Dried cervical spots for human papillomaviruses identification.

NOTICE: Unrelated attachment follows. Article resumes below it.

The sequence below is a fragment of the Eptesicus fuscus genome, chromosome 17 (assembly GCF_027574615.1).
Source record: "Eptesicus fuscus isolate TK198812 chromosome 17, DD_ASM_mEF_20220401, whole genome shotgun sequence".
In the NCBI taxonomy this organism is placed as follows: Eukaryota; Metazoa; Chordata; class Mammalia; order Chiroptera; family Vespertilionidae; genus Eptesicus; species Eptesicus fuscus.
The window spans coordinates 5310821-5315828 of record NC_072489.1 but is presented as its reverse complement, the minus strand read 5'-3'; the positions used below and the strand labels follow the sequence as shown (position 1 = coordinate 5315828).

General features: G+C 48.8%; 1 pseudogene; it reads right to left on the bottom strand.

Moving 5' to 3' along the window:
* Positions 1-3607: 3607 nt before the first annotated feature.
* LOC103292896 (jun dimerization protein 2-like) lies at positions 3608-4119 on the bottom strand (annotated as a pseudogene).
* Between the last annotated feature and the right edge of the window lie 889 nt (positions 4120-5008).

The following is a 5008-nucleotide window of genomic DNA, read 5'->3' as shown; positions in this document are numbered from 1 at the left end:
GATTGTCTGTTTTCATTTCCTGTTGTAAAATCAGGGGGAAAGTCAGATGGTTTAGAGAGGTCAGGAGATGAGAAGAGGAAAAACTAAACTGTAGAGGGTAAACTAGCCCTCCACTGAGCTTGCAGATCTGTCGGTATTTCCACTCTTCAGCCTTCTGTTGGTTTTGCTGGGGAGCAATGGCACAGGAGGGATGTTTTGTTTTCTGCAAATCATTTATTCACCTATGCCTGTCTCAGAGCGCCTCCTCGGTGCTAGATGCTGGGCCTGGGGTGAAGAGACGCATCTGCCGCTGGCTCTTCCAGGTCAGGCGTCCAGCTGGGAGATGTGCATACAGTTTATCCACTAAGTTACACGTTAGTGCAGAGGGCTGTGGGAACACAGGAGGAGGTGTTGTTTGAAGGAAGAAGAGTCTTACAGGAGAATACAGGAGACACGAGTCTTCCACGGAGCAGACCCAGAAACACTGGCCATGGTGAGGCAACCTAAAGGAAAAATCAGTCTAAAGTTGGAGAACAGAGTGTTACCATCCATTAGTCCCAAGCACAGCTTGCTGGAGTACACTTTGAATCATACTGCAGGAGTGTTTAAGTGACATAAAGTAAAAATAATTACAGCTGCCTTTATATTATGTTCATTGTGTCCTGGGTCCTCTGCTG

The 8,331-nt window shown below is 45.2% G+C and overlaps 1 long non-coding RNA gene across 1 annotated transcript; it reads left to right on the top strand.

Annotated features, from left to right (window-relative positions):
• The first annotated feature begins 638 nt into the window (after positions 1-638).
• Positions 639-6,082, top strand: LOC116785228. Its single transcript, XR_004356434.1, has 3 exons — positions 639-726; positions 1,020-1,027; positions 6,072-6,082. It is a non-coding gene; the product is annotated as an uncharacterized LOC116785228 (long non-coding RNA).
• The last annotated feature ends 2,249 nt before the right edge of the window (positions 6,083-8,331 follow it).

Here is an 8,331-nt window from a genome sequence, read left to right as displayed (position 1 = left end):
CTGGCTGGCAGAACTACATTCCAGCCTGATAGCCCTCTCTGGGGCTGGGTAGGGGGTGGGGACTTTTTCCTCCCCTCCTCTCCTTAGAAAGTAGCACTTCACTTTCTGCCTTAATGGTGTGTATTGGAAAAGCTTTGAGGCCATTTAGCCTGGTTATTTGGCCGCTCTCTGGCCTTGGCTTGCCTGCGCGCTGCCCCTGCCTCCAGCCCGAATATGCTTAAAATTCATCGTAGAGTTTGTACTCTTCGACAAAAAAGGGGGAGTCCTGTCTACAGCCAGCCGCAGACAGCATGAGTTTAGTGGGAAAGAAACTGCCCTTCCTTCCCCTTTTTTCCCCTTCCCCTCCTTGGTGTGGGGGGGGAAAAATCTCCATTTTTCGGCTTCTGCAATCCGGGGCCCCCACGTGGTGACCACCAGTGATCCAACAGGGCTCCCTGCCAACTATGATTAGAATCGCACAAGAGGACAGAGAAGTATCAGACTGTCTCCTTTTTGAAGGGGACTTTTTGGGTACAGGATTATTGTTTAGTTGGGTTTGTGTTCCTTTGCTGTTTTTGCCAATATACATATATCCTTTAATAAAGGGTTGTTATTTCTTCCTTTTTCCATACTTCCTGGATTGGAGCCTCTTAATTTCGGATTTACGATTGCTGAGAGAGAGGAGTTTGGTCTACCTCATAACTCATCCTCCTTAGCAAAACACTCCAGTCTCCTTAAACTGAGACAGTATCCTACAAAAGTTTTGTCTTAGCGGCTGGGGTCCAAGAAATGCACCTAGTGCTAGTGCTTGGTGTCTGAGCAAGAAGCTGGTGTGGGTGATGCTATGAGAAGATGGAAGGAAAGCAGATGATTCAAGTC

Financial and operational constraints limit low-resource countries in the screening of high-risk genital human papillomaviruses (HR-HPV), the etiological agents of cervical cancer. With its simple storage, conservation and shipping, dried cervical sample (DCS) could represent an efficient tool. The aim of the study was to evaluate the reliability of HPV genotyping from DCS. Cervical samples were obtained from 50 women infected with HIV-1 in Côte dIvoire. After DNA extraction from both DCS and matched liquid cervical samples (LCS), HPV genotyping was performed and the concordance of genotyping results was evaluated. HPV prevalence was 88% in LCS and 78% in DCS. Kappa statistic was 0.51 for the presence of any genotype (95% confidence interval, 0.25-0.77) and 0.73 for HR-HPV (0.45-0.99). Out of 50 samples, 45 were HPV-positive for DCS and/or LCS, and HR-HPV were detected in 37 samples (74%) with 36 HR-HPV multiple infections. Any genotype and HR genotype identification was concordant/compatible in 86% (43/50) and 88% (44/50) of samples, respectively. In most instances, kappa statistics for detection of type-specific HPV was over 0.6 (including HPV-16, -18, -31, -33). An excellent agreement (kappa statistic???0.81) was found for eight genotypes (HPV-6, -31, -35, -40, -56, -58, -66, and -82). In spite of interfering factors (multiple infections, different HPV loads, amplification competition, different inputs), DCS and LCS led to concordant/compatible results in most cases. DCS could represent an efficient tool for epidemiological field studies in resource-limited settings, and more importantly for improving the screening coverage and care management in women infected with HPV.